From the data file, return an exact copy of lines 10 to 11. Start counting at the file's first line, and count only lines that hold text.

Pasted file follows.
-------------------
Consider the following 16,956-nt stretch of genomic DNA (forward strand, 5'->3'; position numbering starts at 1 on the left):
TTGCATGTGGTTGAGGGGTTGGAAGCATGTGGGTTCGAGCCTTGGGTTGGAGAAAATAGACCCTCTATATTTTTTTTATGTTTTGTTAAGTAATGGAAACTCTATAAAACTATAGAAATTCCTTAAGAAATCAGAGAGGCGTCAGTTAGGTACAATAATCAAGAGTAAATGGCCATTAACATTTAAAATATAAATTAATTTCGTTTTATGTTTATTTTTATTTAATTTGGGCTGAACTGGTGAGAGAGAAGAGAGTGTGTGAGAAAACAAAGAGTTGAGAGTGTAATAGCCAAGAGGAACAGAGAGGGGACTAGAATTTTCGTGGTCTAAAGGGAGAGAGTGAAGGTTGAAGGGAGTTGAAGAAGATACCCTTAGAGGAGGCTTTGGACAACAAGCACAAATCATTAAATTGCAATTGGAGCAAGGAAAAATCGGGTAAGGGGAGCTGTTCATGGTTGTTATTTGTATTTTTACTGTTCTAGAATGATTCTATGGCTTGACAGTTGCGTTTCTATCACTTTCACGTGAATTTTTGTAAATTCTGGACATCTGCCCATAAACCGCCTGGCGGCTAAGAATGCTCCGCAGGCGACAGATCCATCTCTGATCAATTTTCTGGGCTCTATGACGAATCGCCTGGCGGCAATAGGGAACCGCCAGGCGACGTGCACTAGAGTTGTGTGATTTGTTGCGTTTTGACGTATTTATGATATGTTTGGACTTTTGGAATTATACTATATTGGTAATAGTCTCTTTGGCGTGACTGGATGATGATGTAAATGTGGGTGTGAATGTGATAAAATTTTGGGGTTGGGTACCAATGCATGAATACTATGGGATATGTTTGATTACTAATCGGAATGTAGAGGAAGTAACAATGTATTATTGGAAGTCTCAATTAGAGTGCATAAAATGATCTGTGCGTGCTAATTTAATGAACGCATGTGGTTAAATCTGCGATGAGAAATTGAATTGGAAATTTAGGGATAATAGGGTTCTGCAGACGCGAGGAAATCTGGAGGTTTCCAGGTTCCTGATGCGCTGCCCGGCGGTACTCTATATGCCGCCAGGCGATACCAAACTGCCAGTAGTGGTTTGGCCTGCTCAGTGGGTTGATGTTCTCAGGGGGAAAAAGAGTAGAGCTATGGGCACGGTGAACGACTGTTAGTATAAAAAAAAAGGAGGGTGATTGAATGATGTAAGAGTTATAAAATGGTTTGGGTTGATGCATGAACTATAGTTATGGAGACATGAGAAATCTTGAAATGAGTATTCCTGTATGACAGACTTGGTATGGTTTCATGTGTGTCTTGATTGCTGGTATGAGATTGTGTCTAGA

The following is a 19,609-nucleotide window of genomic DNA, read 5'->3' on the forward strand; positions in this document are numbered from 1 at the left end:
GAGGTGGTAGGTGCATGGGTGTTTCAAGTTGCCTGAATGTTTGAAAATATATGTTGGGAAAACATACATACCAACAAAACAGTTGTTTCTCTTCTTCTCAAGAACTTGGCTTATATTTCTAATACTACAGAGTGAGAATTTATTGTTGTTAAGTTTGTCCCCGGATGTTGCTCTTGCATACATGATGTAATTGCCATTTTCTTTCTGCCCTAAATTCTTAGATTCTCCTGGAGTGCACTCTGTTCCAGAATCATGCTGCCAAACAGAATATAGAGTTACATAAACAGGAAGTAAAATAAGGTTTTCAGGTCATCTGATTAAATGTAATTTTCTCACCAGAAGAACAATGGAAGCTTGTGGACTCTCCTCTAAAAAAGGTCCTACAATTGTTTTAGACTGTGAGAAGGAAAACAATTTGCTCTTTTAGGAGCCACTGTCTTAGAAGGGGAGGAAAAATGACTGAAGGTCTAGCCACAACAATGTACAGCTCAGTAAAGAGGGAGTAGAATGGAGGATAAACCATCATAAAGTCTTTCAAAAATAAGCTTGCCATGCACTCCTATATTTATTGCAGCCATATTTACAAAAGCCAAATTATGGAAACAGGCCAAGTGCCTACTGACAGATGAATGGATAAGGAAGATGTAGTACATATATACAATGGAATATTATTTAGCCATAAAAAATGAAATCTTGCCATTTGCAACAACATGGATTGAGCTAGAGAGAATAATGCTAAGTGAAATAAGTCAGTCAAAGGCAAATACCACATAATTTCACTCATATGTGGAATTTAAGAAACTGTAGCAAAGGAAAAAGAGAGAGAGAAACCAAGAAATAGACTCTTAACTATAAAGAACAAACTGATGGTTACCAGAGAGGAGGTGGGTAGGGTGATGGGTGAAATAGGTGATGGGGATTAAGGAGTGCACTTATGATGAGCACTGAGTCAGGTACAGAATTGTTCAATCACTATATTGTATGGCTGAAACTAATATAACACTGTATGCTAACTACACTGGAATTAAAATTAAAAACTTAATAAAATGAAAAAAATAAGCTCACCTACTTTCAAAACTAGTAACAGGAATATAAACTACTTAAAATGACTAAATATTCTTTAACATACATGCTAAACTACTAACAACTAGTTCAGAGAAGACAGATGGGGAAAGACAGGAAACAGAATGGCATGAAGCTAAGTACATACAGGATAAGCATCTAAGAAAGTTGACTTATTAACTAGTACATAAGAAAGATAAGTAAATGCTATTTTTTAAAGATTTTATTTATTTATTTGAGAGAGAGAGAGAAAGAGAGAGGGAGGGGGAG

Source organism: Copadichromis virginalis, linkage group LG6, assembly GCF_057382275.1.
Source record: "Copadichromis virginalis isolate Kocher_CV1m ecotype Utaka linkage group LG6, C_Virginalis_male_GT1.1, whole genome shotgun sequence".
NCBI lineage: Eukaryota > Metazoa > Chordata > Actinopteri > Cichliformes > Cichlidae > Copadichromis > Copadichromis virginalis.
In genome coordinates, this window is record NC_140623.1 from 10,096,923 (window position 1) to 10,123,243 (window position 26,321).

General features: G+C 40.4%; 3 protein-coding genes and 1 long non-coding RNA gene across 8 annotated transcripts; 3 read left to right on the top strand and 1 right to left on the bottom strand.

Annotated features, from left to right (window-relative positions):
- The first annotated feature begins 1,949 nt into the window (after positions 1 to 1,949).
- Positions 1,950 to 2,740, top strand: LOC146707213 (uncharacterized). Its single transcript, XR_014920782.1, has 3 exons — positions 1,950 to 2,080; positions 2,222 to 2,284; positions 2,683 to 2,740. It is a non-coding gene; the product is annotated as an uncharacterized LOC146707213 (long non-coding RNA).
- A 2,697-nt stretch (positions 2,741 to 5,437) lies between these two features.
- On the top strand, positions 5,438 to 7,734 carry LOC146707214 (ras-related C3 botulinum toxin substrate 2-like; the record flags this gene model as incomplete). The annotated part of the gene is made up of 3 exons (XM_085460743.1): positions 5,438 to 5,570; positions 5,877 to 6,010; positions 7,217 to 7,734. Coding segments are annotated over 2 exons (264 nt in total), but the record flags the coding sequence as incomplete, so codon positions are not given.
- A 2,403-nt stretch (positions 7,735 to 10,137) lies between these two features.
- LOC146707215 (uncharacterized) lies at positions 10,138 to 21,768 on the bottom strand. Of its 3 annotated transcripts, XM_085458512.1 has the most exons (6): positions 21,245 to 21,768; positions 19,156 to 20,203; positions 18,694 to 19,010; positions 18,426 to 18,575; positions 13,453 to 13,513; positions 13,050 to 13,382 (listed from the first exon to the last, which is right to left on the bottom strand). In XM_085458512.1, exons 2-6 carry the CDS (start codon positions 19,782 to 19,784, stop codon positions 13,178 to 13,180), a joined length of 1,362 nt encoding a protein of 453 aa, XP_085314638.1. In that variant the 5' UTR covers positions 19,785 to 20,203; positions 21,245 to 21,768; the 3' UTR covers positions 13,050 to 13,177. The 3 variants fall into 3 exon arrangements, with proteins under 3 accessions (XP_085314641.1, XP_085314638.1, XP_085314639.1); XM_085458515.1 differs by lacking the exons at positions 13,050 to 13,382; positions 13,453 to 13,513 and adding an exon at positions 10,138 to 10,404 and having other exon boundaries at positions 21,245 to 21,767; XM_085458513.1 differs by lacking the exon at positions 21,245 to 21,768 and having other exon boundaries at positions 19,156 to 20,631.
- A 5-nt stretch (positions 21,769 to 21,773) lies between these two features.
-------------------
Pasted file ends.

Annotated features, from left to right (window-relative positions):
- The first annotated feature begins 1,949 nt into the window (after positions 1 to 1,949).